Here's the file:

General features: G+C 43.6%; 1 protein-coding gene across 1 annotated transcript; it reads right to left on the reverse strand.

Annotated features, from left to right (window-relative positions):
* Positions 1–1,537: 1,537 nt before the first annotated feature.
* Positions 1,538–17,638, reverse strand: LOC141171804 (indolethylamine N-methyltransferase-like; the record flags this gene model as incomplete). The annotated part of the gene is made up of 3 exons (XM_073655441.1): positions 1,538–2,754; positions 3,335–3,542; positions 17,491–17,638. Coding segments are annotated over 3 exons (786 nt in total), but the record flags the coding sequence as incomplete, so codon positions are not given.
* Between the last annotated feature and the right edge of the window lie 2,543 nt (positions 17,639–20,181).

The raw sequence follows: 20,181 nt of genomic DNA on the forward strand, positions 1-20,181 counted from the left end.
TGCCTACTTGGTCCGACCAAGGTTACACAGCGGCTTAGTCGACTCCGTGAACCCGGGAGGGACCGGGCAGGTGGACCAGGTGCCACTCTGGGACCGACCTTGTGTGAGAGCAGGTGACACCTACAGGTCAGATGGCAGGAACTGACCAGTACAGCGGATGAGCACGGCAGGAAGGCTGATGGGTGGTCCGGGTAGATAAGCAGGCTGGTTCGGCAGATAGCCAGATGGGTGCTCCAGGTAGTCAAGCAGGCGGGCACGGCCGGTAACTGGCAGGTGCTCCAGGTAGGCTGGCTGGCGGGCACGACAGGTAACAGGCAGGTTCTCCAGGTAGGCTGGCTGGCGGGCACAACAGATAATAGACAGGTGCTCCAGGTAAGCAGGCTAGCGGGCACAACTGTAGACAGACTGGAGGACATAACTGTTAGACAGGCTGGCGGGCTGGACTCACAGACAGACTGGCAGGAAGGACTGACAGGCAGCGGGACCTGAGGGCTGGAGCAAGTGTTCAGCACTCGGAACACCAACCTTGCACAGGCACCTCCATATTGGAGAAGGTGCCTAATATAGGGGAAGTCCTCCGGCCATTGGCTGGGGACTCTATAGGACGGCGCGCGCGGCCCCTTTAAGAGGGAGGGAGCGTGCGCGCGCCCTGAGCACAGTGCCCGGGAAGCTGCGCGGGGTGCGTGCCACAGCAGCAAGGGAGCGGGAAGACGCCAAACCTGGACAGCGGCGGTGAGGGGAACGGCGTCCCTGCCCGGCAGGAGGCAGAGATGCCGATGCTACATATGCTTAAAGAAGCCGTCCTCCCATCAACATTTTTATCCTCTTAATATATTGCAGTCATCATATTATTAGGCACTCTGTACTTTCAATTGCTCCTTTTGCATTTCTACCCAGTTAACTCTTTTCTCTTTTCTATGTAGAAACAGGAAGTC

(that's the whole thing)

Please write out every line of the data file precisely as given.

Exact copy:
General features: G+C 43.6%; 1 protein-coding gene across 1 annotated transcript; it reads right to left on the reverse strand.

Annotated features, from left to right (window-relative positions):
* Positions 1–1,537: 1,537 nt before the first annotated feature.
* Positions 1,538–17,638, reverse strand: LOC141171804 (indolethylamine N-methyltransferase-like; the record flags this gene model as incomplete). The annotated part of the gene is made up of 3 exons (XM_073655441.1): positions 1,538–2,754; positions 3,335–3,542; positions 17,491–17,638. Coding segments are annotated over 3 exons (786 nt in total), but the record flags the coding sequence as incomplete, so codon positions are not given.
* Between the last annotated feature and the right edge of the window lie 2,543 nt (positions 17,639–20,181).

The raw sequence follows: 20,181 nt of genomic DNA on the forward strand, positions 1-20,181 counted from the left end.
TGCCTACTTGGTCCGACCAAGGTTACACAGCGGCTTAGTCGACTCCGTGAACCCGGGAGGGACCGGGCAGGTGGACCAGGTGCCACTCTGGGACCGACCTTGTGTGAGAGCAGGTGACACCTACAGGTCAGATGGCAGGAACTGACCAGTACAGCGGATGAGCACGGCAGGAAGGCTGATGGGTGGTCCGGGTAGATAAGCAGGCTGGTTCGGCAGATAGCCAGATGGGTGCTCCAGGTAGTCAAGCAGGCGGGCACGGCCGGTAACTGGCAGGTGCTCCAGGTAGGCTGGCTGGCGGGCACGACAGGTAACAGGCAGGTTCTCCAGGTAGGCTGGCTGGCGGGCACAACAGATAATAGACAGGTGCTCCAGGTAAGCAGGCTAGCGGGCACAACTGTAGACAGACTGGAGGACATAACTGTTAGACAGGCTGGCGGGCTGGACTCACAGACAGACTGGCAGGAAGGACTGACAGGCAGCGGGACCTGAGGGCTGGAGCAAGTGTTCAGCACTCGGAACACCAACCTTGCACAGGCACCTCCATATTGGAGAAGGTGCCTAATATAGGGGAAGTCCTCCGGCCATTGGCTGGGGACTCTATAGGACGGCGCGCGCGGCCCCTTTAAGAGGGAGGGAGCGTGCGCGCGCCCTGAGCACAGTGCCCGGGAAGCTGCGCGGGGTGCGTGCCACAGCAGCAAGGGAGCGGGAAGACGCCAAACCTGGACAGCGGCGGTGAGGGGAACGGCGTCCCTGCCCGGCAGGAGGCAGAGATGCCGATGCTACATATGCTTAAAGAAGCCGTCCTCCCATCAACATTTTTATCCTCTTAATATATTGCAGTCATCATATTATTAGGCACTCTGTACTTTCAATTGCTCCTTTTGCATTTCTACCCAGTTAACTCTTTTCTCTTTTCTATGTAGAAACAGGAAGTC